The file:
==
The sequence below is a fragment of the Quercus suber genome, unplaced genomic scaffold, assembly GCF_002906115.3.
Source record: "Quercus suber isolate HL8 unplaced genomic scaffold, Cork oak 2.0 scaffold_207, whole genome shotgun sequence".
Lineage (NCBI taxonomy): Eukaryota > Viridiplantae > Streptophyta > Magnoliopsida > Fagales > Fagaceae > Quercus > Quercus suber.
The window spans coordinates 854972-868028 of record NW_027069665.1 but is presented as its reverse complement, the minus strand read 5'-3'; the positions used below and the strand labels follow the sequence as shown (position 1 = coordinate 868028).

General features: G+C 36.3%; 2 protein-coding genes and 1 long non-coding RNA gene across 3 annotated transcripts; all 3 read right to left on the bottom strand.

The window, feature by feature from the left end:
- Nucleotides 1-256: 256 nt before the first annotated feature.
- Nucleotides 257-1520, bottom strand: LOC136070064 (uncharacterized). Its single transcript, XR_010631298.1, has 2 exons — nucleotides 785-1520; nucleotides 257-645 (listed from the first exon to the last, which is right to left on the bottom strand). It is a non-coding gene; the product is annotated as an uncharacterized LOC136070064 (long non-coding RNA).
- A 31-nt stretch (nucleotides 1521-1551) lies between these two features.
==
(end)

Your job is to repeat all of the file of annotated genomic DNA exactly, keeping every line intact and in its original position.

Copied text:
The sequence below is a fragment of the Quercus suber genome, unplaced genomic scaffold, assembly GCF_002906115.3.
Source record: "Quercus suber isolate HL8 unplaced genomic scaffold, Cork oak 2.0 scaffold_207, whole genome shotgun sequence".
Lineage (NCBI taxonomy): Eukaryota > Viridiplantae > Streptophyta > Magnoliopsida > Fagales > Fagaceae > Quercus > Quercus suber.
The window spans coordinates 854972-868028 of record NW_027069665.1 but is presented as its reverse complement, the minus strand read 5'-3'; the positions used below and the strand labels follow the sequence as shown (position 1 = coordinate 868028).

General features: G+C 36.3%; 2 protein-coding genes and 1 long non-coding RNA gene across 3 annotated transcripts; all 3 read right to left on the bottom strand.

The window, feature by feature from the left end:
- Nucleotides 1-256: 256 nt before the first annotated feature.
- Nucleotides 257-1520, bottom strand: LOC136070064 (uncharacterized). Its single transcript, XR_010631298.1, has 2 exons — nucleotides 785-1520; nucleotides 257-645 (listed from the first exon to the last, which is right to left on the bottom strand). It is a non-coding gene; the product is annotated as an uncharacterized LOC136070064 (long non-coding RNA).
- A 31-nt stretch (nucleotides 1521-1551) lies between these two features.